Talenti: A Delicious Marketing Success

Marketing Masterpieces: short essays on product marketing

This is the first of what I hope are many excursions from the usual subject of B2B product and content marketing. Today we are going out for dessert. I hope that’s okay with you!

I love frozen treats, so I was really excited the first time I had delicious gelato from Talenti at a dinner party. The product is first-rate, but there is a lot of premium ice cream and gelato here in San Francisco. What really got me was Talenti’s unique packaging: clear jars with understated text and images, with the product totally visible from the outside.

From the Heart of Texas

Talenti is a classic story of start-up perseverance. Company founder Josh Hochschuler started the company in 2002 as a retail store in Dallas. After years of struggle and multiple brushes with bankruptcy, the company pivoted to a distribution model and reached $1.2 million in sales by 2007. Hochschuler then teamed up with Steve Gill and Eddie Phillips, the founders of Belvedere and Chopin vodkas, and from there everything changed.[1]

With an injection of capital and new distribution muscle, Talenti took off. Sales roughly doubled each year, reaching $120 million in 2014. In December of that year, Unilever bought the company for an undisclosed sum.[2]

How did an upstart like Talenti become the hottest thing in cold treats? The product is great, but that doesn’t matter if no one tries it. The secret is in the packaging.

Everyone Loves Jar Jar

Market research confirms that many consumers first bought Talenti because of its packaging, clear plastic screw-top jars which provide a literal insight into the product. Hochschuler wanted product displays to mimic the case full of colorful flavors in a gelateria.[3] Not only did he succeed at this goal, he got more than he bargained for.

The Talenti jars live much longer than the gelato (especially in my house!) They are incredibly useful for a variety of other things. Last year, I worked in an office where one woman brought homemade soup for lunch in Talenti containers. They were just the right size, easy to carry and hand wash, and inevitably sparked conversations about the wonderful gelato that came in those jars.

With such great “accidental marketing”, it’s no wonder Talenti grew 100% a year in a slow-growth industry, largely by word of mouth.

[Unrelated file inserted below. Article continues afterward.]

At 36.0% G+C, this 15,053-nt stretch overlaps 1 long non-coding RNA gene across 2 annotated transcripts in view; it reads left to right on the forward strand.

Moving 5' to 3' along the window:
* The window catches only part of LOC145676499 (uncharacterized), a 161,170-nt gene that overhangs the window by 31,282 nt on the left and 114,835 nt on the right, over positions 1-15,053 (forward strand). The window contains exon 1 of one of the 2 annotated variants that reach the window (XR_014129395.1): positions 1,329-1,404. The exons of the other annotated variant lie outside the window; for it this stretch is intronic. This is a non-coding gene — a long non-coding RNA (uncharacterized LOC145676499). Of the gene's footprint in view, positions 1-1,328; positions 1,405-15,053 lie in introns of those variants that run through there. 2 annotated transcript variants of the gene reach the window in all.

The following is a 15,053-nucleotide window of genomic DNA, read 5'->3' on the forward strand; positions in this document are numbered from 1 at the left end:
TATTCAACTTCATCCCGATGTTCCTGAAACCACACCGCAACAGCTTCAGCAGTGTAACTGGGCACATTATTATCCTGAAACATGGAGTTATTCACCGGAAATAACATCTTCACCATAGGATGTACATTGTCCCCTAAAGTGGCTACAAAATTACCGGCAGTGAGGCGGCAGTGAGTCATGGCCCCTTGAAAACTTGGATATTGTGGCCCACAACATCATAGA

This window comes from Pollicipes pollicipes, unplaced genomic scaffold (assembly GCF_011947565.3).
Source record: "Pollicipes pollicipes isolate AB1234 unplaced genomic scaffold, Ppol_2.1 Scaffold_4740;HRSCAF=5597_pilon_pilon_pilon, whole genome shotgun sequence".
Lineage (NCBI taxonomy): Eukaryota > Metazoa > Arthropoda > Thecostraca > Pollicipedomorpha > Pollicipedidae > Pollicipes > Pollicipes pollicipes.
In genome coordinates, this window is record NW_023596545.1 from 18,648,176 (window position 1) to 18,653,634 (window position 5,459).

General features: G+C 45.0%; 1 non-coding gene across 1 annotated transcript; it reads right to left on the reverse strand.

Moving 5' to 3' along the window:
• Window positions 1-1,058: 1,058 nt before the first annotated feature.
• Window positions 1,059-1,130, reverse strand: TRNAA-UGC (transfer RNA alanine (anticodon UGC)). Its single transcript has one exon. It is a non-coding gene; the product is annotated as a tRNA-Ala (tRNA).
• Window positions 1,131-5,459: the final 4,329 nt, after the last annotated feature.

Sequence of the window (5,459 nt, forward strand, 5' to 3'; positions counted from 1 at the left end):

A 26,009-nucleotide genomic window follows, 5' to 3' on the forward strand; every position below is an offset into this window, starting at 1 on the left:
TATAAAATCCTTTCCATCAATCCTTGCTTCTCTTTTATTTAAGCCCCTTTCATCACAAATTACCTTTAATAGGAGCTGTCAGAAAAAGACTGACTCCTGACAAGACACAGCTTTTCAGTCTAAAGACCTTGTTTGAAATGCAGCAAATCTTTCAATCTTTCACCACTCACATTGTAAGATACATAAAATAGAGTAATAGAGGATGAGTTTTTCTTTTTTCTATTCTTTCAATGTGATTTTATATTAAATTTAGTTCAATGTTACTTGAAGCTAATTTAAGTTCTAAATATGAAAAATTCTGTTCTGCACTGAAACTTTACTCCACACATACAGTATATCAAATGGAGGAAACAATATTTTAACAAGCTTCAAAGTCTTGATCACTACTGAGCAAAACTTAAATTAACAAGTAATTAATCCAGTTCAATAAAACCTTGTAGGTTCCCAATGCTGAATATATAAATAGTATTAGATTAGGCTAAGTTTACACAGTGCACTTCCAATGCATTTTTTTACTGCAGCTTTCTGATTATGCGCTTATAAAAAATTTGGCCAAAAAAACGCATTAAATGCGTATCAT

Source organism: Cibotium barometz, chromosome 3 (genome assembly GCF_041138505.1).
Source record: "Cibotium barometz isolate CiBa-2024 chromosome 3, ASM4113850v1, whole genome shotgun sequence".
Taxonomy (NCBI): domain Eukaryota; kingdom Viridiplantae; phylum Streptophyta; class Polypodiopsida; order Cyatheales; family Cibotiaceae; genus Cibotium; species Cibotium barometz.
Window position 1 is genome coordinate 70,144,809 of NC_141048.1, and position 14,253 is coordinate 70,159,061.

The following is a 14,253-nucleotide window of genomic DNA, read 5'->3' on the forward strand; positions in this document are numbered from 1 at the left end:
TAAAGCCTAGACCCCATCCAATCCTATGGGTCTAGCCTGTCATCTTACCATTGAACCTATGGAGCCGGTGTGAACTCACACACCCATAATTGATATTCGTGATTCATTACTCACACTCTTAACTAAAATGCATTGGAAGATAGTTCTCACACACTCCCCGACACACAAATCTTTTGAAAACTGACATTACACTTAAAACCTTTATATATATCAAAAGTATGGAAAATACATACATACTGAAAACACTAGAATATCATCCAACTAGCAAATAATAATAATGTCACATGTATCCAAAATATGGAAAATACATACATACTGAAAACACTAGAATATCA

It’s Clear: Be Transparent

We can take two valuable B2B marketing lessons from Talenti’s success:

  • Be transparent with customers to win their trust.
  • Be so useful that your customers are compelled to share you.

Retail purchasers are four times more likely to buy products in clear packaging.[3] Yet most software companies have a hard time providing “clear” views of their products. When we go window shopping on the Internet, the software we’re considering is mostly hidden from us. We can see feature lists, testimonials, live demos, and even free trials – but does any of this have the magnetic pull and implied brand promise of a perfectly marbled Caramel Cookie Crunch gelato?

Usually, we hide our software behind many opaque layers. But why do this if our customers are going to love it? Why not strip away the gates in our marketing funnel and let them drool over our great software? There must be a way to do this – right?

A Talenti jar can get used over and over, tempting us to buy more gelato every time we use it to take leftover chicken to work. And then the jar can start a truly “viral” pitch, when a colleague asks about it. But B2B companies struggle to go viral. Even with all the marketing channels available to us, no billion-dollar budget is half as valuable as talkative, happy customers.

How can we put our B2B brands somewhere that millions of people will naturally see them, because our customers find our products too wonderful not to share? This is possible – isn’t it?

If we can apply the lesson of Talenti to our marketing efforts, then the outcome will indeed be sweet.

Talenti gelato is an example of great marketing packaging


[1] Got a whole gelato love – Fortune

[2] Unilever buys Talenti gelato e sorbetto for undisclosed sum

[3] Talenti Gelato’s Clear Packaging Advantage – Businessweek

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